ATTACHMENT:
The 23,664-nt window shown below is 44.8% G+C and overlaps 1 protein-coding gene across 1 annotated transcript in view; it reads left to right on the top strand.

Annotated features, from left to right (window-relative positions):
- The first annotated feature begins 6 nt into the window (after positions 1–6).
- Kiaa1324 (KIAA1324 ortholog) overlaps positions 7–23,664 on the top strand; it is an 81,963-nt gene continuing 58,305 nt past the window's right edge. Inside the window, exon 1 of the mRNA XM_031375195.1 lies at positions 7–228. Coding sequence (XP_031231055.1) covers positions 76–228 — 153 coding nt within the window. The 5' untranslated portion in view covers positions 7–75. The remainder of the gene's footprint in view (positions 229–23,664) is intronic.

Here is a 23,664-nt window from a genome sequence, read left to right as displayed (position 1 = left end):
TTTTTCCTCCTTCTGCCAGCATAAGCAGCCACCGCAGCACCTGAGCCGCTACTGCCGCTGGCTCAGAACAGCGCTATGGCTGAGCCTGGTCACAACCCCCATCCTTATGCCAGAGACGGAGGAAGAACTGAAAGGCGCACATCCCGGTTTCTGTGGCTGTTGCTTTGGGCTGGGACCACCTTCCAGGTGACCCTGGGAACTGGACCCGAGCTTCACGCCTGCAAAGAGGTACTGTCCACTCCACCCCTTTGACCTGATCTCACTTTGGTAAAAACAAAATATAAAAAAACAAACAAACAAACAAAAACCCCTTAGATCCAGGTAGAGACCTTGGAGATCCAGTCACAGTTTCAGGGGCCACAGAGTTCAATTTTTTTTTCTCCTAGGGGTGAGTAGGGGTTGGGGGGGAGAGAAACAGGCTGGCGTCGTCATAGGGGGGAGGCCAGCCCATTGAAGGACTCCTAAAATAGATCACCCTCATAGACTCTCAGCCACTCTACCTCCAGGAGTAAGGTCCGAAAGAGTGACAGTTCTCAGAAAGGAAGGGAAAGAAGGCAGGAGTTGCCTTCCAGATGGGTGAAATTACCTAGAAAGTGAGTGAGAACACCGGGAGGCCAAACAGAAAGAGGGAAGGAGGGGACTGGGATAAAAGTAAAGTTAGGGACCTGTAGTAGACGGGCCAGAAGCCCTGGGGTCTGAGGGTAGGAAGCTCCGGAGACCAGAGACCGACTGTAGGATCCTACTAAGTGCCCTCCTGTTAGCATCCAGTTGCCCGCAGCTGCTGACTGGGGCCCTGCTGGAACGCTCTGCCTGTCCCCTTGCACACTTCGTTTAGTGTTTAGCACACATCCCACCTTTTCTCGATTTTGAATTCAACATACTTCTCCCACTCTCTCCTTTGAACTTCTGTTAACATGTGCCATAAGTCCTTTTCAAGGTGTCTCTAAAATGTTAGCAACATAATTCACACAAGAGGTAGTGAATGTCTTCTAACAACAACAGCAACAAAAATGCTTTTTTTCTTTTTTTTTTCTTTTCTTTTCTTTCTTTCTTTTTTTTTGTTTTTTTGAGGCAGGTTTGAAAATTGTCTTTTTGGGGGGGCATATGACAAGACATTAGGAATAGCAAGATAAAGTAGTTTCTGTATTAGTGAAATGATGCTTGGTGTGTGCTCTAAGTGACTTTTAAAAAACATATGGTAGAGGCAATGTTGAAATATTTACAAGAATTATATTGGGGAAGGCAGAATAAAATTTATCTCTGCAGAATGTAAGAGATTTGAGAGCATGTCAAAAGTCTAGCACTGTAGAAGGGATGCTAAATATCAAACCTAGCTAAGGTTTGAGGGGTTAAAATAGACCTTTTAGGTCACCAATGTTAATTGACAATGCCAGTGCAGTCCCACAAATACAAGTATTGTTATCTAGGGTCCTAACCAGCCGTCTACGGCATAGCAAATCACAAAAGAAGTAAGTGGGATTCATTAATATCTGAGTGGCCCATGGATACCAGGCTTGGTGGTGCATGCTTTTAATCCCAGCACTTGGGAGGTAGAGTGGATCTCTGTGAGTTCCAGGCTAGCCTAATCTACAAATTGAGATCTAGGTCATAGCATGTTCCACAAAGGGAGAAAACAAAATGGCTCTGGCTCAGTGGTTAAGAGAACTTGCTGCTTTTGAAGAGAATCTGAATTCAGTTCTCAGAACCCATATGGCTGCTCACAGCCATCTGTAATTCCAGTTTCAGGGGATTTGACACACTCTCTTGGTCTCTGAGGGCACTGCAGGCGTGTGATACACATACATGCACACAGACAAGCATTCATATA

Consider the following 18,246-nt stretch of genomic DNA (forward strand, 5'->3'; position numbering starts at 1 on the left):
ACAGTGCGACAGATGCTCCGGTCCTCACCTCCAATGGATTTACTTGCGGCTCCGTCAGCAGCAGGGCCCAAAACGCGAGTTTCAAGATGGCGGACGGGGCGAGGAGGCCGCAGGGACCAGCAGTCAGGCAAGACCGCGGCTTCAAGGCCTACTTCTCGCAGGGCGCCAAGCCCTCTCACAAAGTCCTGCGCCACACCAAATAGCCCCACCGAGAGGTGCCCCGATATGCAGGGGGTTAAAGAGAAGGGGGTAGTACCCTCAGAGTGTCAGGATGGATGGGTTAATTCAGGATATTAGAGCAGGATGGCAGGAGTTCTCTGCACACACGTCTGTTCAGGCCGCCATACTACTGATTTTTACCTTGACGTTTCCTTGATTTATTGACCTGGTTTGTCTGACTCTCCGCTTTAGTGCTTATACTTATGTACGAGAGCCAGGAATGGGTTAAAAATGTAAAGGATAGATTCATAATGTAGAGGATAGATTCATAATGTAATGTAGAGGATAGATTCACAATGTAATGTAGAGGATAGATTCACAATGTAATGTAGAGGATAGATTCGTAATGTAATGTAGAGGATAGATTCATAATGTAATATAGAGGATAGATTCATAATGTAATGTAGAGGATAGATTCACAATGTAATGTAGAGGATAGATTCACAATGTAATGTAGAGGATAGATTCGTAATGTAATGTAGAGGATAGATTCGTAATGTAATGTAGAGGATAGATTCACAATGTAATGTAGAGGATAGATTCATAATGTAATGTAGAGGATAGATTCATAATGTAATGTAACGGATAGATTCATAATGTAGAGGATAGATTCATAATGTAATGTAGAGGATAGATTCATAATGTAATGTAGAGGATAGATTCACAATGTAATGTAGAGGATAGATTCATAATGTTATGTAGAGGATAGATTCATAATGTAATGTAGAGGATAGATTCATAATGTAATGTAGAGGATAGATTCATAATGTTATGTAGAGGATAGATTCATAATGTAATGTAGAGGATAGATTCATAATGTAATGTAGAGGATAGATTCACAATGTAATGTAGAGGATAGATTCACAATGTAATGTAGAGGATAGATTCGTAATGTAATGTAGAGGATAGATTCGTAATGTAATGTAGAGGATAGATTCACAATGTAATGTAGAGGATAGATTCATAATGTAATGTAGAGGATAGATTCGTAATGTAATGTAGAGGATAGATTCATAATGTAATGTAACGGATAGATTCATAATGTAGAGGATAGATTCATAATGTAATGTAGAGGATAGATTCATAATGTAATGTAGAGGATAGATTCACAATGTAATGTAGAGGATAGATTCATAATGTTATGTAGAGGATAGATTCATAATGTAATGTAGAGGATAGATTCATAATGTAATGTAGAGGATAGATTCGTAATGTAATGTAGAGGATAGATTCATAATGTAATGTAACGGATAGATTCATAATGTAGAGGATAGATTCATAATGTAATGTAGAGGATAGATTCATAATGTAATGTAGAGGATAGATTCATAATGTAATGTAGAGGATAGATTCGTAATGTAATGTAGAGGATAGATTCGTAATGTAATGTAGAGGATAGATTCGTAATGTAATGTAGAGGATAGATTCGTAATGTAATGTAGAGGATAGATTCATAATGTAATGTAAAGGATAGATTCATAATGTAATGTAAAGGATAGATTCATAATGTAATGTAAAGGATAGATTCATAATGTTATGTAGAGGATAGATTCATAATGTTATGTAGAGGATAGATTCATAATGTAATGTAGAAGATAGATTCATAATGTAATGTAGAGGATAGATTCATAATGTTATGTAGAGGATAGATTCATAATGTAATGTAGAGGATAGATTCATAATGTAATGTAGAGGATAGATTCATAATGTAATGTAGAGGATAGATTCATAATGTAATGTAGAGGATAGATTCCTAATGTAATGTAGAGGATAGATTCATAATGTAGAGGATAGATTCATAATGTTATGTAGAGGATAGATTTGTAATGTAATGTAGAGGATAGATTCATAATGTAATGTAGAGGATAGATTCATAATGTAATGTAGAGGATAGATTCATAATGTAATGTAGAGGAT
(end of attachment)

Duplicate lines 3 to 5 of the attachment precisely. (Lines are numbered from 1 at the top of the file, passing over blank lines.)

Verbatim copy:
- The first annotated feature begins 6 nt into the window (after positions 1–6).
- Kiaa1324 (KIAA1324 ortholog) overlaps positions 7–23,664 on the top strand; it is an 81,963-nt gene continuing 58,305 nt past the window's right edge. Inside the window, exon 1 of the mRNA XM_031375195.1 lies at positions 7–228. Coding sequence (XP_031231055.1) covers positions 76–228 — 153 coding nt within the window. The 5' untranslated portion in view covers positions 7–75. The remainder of the gene's footprint in view (positions 229–23,664) is intronic.

Here is a 23,664-nt window from a genome sequence, read left to right as displayed (position 1 = left end):